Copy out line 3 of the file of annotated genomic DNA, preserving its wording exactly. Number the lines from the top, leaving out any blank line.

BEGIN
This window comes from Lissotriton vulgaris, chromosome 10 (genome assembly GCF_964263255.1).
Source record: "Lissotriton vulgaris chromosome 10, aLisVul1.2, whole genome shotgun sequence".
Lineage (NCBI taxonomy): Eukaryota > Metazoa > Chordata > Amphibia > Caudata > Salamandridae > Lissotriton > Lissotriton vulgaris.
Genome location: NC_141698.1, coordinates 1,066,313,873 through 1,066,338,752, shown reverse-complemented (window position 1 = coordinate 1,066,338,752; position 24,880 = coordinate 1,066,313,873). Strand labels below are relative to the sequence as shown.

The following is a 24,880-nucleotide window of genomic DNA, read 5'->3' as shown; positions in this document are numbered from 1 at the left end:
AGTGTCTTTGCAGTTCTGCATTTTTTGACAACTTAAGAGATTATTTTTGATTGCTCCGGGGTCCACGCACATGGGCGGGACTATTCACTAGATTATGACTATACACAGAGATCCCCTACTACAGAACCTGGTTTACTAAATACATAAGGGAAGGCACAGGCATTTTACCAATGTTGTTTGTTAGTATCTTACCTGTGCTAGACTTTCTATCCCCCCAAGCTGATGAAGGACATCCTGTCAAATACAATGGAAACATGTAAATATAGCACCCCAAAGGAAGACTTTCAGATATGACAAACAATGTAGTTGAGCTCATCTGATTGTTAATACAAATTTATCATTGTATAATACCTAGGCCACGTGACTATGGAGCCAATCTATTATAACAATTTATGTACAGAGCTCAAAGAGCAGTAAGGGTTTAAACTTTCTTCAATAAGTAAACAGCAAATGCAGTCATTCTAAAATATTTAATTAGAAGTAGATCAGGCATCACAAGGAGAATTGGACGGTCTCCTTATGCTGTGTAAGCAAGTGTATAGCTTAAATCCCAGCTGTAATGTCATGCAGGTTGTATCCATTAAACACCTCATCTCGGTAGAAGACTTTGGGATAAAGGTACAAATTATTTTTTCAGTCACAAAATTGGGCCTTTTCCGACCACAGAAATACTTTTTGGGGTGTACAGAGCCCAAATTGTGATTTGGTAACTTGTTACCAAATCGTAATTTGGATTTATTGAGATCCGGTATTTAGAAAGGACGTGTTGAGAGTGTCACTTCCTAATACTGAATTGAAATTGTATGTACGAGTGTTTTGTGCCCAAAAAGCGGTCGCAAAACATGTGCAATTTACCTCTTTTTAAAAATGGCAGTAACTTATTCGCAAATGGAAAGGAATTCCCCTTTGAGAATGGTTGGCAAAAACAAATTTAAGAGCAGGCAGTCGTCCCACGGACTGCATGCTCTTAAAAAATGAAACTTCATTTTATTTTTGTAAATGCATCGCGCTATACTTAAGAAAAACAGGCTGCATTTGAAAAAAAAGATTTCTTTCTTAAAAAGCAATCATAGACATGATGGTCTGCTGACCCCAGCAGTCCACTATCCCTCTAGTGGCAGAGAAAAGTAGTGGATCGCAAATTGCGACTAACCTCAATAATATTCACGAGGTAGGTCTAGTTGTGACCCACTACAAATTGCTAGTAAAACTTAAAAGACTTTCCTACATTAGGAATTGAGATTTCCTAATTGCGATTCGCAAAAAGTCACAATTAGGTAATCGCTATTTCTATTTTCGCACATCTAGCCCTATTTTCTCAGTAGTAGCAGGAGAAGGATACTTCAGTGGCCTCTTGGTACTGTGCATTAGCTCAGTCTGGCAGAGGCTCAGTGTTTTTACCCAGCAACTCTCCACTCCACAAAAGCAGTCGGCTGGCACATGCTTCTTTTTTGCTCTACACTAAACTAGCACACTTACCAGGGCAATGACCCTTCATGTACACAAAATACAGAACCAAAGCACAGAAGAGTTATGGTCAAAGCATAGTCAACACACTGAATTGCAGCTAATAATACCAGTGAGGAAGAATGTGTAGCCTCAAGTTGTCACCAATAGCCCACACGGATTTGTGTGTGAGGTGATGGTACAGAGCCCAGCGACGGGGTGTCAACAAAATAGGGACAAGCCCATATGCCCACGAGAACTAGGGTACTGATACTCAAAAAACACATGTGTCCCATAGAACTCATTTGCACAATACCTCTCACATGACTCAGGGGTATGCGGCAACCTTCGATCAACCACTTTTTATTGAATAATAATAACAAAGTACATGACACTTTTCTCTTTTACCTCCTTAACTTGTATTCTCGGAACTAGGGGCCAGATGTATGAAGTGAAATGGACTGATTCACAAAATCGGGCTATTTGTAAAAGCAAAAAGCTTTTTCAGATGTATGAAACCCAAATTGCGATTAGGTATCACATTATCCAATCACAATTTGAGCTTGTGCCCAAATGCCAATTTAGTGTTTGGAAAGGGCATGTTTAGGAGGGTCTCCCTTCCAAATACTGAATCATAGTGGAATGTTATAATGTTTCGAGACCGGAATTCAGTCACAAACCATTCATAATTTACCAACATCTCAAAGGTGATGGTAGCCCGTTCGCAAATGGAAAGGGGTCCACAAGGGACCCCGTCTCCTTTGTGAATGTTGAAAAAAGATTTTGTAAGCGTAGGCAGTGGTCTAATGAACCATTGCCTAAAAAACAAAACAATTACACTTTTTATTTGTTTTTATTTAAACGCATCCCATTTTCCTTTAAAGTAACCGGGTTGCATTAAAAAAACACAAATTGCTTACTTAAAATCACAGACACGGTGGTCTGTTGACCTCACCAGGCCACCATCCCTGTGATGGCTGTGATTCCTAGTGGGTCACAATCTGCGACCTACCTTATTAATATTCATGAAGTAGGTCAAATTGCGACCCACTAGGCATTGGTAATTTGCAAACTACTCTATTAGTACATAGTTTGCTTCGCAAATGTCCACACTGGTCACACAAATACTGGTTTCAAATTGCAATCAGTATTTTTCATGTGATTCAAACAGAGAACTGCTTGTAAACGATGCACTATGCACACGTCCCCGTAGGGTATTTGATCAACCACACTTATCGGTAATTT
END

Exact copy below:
Lineage (NCBI taxonomy): Eukaryota > Metazoa > Chordata > Amphibia > Caudata > Salamandridae > Lissotriton > Lissotriton vulgaris.